An Aging Athlete Becomes Enlightened

[Editor Note: We are reprising this article from Nov. 2015 because it contains important themes of persistence and adaptability. And the book Staying With It was written by one of our favorite authors, the venerable John Jerome, a former editor of SKIING magazine.]

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What happens when a 50-year-old writer decides to fight aging by becoming an athlete? Will physical awakening, sharpening, perfecting hold off the loss of function, range, performance? When former SKIING Magazine editor John Jerome found himself at the doorway to old age, he decided to do something about it. That something was his four-year voyage into athleticism to see if he could counter the effects of aging with muscle power, insight, and, as it turns out, mindfulness.

He tells his story in Staying With It, (Breakaway Books, 1992), a journey of trial, error and learning told in his usual reflective—and discursive— style. We recently re-discovered Jerome’s writing while paging through old, bound copies of SKIING magazine. When we learned he decided to become a competitive, masters-level swimmer at age 50, we wanted to explore his journey for our own edification as well as for our readers’.

At the beginning, he says, “Aging is very rude, making no attempt at diplomacy, at softening its message. It just starts slamming doors in your face, yanking things out of reach.” Jerome said he “was interested in giving up any capacity as slowly as possible…understanding and acknowledging the process.” His goal was “the maintenance of full function beyond the years of youthful vigor.”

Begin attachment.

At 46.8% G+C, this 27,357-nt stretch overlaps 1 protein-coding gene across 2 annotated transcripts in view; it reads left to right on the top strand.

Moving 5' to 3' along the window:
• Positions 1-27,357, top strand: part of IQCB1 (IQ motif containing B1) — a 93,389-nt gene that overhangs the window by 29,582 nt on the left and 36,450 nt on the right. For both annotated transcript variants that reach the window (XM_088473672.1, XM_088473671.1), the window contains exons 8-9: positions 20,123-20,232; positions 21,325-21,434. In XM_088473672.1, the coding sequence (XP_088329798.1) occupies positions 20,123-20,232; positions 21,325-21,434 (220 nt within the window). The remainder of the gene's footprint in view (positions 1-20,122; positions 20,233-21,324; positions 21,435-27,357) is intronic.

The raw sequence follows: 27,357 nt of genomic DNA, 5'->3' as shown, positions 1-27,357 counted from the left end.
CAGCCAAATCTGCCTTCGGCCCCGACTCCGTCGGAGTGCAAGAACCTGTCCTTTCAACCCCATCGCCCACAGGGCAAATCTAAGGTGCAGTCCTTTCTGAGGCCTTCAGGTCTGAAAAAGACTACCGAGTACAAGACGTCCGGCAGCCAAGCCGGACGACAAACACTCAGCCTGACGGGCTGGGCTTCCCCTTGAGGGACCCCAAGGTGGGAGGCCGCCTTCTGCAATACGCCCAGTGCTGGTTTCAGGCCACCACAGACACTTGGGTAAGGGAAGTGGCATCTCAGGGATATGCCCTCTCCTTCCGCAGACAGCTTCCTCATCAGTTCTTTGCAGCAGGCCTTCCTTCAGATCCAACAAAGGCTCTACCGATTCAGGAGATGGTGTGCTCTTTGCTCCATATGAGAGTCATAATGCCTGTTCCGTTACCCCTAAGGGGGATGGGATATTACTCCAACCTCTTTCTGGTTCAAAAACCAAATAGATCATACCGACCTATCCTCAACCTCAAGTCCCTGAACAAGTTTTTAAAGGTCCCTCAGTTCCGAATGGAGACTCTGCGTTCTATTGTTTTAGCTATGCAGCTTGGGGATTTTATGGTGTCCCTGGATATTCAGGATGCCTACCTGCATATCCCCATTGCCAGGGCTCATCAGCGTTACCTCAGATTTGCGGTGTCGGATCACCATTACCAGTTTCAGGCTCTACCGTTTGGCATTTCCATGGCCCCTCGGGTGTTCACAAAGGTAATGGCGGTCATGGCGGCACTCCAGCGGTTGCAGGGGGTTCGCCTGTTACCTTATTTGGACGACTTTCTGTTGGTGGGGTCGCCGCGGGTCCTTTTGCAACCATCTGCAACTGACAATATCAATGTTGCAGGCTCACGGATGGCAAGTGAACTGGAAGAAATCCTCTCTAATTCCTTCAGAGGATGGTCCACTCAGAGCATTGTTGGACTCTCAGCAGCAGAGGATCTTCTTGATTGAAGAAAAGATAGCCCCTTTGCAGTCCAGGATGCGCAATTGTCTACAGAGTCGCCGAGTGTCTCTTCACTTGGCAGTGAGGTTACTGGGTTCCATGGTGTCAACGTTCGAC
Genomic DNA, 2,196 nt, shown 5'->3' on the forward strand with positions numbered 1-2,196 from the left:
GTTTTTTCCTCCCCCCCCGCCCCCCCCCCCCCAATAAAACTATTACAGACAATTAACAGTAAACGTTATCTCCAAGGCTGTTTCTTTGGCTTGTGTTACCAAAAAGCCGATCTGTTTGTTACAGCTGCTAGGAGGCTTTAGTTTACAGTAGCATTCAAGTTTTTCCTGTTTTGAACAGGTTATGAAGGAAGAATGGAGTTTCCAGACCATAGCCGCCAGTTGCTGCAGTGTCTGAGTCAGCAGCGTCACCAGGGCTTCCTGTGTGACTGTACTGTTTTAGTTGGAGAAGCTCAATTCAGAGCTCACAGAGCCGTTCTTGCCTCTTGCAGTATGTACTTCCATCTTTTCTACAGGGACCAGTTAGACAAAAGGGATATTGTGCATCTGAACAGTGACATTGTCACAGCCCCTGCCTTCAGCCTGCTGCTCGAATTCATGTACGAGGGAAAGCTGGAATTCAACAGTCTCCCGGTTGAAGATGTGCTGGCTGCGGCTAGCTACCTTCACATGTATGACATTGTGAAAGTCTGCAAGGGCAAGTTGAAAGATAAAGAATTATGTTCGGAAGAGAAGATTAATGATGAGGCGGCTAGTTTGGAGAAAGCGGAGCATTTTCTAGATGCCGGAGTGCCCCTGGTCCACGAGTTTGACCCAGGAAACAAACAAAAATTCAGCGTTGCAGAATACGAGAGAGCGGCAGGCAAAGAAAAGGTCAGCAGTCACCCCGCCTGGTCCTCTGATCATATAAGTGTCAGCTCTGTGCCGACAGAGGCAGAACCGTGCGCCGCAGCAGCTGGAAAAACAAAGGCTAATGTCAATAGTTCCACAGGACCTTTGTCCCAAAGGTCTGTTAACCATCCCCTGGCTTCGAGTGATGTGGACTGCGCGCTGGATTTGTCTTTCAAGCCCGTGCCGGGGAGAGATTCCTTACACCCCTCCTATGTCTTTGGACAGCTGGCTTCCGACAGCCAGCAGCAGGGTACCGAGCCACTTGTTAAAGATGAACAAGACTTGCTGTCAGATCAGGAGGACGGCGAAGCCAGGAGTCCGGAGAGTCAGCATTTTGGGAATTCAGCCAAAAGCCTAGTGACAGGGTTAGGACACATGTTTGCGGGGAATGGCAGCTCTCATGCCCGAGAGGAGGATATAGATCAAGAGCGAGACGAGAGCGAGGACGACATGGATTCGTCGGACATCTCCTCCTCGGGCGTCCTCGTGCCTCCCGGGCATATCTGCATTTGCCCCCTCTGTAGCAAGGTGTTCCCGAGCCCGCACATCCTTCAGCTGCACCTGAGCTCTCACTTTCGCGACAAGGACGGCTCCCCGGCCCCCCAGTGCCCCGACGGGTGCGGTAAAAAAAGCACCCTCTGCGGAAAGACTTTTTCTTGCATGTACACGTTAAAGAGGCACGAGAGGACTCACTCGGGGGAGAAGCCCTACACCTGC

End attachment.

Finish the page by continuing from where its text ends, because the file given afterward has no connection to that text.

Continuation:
To do that, he starts an experiment, swimming first as a fitness replacement for running and then training hard as a competitor. He discovers the Training Effect, body’s response to increased physical demands that gets cells to respond and do more. “To age,” he says, “is to begin asking the cells to do less.” The only antidote he says he could find was “movement—exercise and stretching.”

Jerome tells us about his training regimen, his lessons in exercise physiology, his trips to swim camps where he meets fellow enthusiasts, his many swim meets and consults with scientists. When he talks of perfecting his swimming stroke, he finds that simple physical task opens the door to complex mental aspects. He discovers “pre-verbal” tempo, right-brain control of the action, what we now call “flow”. “Learning to operate in your right brain is another part of the athlete’s job I had never considered before.” You know it, of course, when you ski cross-country “in the groove”, or swing through giant slalom turns without, well, without thinking. One way to induce that, he says, is to relax. “The athlete has to maintain a small amount of relaxation…The right brain knows this. Sometimes you have to wait, to ease up, to feel around in your capacities for just the right touch to make the motion work.”

Because his training program was largely self-directed and John was a self-admitted type-A personality, he eventually drove himself too hard, over-training and catching “Olympic Flu”, the syndrome that leads finely tuned athletes into exhaustion and even depression. After resting, he turned to a sport physiologist who used software and underwater video to analyze his stroke. Result: return to racing more enlightened. But, he says, “I wish I hadn’t started so late. I wish there were more time. I keep hurrying, and I’d really rather not do that.”

Of his experiment, he says, “I may not have stopped aging in its track…but I have certainly stopped the loss of intensity.” And, “the more I trained, the better the rest of my work goes, the sharper, and clearer and more efficient.”

John Jerome has written several books on fitness as well as other topics. Staying With It is available from Amazon.com.

One Comment

  1. Sounds like one I should read. Thanks Mike.

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